The following paragraphs select some of the findings from the book in order to sketch a rough outline of how the English verb phrase has changed in recent times. Obviously, many aspects of the verb phrase have remained stable. English verb phrases still follow noun phrases in declarative clauses. Verbs still inflect for tense and agree with their subjects. Yet, change is underway. Many of the case studies in The Verb Phrase in English document changes that show themselves in shifting patterns of frequency. Expressions that used to be relatively infrequent become more popular and sometimes even oust expressions that used to be the default way of verbalising a certain concept. For instance, Aarts et al. [14-45] investigate speakers’ choices between the modal auxiliaries will and shall, documenting a substantial decline of shall in contexts where either of the two could be used. Similarly, Levin [187-216] analyses the progressive and shows how this construction has increased in frequency, extending its range of uses to stative verbs (I’ve been wanting to do this for a long time) and predicative constructions (You’re being unreasonable). Speakers now choose the progressive in situations that historically would have called for the use of a different grammatical form. This type of analysis requires the researcher to identify contexts of variation, which is often not a trivial task. Specifically, if we observe a drop in the frequency of a grammatical form such as the past perfect (Dad asked me if Sarah had phoned me on Sunday), does that mean that the form faces competition from an alternative expression, or does it mean that there are simply fewer contexts in which speakers feel the need to talk about a backshifted past event? Bowie et al. [318-352] explicitly tackle this question, suggesting that changes in absolute frequencies ought to be compared against an adjusted baseline, so that for instance the frequency of the past perfect is calculated not in terms of raw counts, but instead as a proportion of past-tense marked verb phrases.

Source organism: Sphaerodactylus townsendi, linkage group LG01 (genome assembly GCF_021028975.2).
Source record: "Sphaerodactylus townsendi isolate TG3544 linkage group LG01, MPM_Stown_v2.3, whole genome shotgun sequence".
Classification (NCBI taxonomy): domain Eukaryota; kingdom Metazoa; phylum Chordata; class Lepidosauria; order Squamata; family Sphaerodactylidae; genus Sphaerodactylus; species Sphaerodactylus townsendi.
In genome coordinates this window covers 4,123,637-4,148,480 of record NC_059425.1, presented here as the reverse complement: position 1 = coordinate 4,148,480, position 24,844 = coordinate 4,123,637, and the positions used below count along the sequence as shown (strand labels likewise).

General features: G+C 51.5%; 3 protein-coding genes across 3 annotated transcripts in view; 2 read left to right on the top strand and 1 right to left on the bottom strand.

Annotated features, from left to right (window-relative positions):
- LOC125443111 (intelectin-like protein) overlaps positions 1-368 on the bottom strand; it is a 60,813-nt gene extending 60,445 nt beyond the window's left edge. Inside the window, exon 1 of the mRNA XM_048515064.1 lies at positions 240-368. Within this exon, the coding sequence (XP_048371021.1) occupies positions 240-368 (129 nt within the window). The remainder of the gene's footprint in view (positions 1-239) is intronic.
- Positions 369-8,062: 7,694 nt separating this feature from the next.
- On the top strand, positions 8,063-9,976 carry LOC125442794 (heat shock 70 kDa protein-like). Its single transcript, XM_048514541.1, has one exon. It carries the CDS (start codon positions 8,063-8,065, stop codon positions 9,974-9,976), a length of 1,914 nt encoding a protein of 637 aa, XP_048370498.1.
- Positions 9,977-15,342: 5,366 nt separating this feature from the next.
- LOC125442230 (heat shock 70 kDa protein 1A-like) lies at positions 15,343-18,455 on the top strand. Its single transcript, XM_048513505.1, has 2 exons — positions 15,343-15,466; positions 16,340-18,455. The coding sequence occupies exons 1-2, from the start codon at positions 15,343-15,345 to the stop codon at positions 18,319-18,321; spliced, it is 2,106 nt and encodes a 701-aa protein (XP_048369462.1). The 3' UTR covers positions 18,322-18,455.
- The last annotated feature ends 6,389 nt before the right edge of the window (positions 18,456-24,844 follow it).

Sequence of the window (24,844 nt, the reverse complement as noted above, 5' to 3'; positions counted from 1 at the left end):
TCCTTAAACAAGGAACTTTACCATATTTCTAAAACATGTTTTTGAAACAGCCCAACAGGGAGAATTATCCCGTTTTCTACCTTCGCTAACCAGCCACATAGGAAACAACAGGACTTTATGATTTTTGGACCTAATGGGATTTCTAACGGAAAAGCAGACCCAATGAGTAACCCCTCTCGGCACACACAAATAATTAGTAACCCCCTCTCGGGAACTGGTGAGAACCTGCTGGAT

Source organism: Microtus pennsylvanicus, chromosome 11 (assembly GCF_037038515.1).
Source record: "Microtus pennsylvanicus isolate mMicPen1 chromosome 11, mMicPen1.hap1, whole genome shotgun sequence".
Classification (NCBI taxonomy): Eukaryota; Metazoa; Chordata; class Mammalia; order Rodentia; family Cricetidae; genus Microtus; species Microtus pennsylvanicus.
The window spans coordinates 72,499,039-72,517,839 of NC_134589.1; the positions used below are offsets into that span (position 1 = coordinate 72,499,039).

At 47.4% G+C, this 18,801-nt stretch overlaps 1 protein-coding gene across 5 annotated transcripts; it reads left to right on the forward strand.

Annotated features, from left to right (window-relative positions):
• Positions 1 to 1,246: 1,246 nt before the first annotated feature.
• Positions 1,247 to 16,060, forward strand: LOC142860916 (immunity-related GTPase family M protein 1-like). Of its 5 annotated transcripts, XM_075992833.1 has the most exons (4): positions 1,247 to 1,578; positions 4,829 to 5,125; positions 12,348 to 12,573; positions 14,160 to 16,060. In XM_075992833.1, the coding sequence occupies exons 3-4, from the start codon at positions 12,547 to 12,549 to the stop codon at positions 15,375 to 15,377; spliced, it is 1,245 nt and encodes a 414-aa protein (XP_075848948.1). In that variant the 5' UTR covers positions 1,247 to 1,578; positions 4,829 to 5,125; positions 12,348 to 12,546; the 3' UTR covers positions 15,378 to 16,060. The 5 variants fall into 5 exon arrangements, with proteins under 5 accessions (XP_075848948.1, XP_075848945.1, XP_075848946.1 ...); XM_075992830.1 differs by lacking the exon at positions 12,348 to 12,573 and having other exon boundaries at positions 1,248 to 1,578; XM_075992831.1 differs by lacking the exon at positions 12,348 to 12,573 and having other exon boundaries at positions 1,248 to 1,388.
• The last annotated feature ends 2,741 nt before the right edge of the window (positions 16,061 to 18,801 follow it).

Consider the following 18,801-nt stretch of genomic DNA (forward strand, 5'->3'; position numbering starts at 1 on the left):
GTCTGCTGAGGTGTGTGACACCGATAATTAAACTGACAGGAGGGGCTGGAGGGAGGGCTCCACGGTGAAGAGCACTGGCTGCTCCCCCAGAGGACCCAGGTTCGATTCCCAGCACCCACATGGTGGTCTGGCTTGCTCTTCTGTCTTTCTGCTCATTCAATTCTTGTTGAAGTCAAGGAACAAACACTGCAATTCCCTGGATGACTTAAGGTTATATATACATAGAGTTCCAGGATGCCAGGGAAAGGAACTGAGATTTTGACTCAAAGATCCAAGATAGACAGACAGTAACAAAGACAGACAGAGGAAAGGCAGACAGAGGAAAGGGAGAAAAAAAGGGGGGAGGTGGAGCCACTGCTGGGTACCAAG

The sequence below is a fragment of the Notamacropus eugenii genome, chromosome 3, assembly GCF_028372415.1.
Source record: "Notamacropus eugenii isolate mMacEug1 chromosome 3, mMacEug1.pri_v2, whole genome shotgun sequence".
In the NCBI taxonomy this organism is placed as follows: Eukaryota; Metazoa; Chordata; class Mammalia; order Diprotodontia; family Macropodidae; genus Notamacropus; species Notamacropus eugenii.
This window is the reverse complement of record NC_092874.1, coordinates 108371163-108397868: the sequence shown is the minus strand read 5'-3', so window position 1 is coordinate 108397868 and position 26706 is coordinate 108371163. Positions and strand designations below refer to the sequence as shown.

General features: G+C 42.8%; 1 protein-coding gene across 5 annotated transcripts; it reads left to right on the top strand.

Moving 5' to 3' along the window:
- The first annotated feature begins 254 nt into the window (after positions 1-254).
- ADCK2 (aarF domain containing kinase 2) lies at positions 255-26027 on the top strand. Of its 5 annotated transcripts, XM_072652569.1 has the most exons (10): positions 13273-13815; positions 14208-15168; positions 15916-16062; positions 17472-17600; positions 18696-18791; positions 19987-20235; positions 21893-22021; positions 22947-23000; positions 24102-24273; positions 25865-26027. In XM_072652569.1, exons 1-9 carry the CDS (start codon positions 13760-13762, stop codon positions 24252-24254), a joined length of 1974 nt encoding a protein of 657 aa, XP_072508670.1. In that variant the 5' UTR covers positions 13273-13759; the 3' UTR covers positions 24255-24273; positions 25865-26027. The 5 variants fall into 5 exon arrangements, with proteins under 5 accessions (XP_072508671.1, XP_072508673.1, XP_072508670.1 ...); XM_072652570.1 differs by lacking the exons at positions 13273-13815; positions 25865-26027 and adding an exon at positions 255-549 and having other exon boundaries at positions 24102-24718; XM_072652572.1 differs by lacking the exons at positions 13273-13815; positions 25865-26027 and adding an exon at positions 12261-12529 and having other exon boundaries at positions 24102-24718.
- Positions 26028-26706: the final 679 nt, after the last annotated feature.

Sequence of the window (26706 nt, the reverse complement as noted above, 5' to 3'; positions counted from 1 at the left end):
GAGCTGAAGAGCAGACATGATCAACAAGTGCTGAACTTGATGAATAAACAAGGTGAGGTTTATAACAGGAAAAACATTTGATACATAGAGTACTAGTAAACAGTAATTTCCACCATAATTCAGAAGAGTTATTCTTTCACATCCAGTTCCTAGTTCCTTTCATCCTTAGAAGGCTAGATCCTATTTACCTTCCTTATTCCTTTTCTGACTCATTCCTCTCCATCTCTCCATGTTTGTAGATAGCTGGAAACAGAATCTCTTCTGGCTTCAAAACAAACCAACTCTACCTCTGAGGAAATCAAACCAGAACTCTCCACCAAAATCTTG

Another issue that is discussed by several of the contributions is that a linguistic structure may change with regard to its distribution, either across different groups of speakers or across different registers of language use. To give an example of the former, Tagliamonte [133-154] discusses the use of the quotative marker be like (as in And I was like, why not?) in Canadian English. She finds that this marker is distributed unevenly across speakers of different ages, indicating a change in progress, but she also documents differences across male and female speakers, with adolescent females showing the highest rate in their usage. The dynamics of a given change thus have to be understood against the backdrop of the social environment in which it takes place. Register-related changes are discussed for instance by Biber and Gray [99-132], who present a diachronic study of academic writing, documenting a drift towards nominal structures at the expense of verbal structures. This drift expresses itself in the increasing reliance on structures such as nominal modifiers (air flow limitations), attributive adjective constructions (organisational imperfections), and appositive noun phrases (the observed peak growth of our wild parr, a period when natural food was particularly abundant). These recent changes have affected informational registers such as academic writing while leaving non-informational registers, such as spoken conversation, unaffected.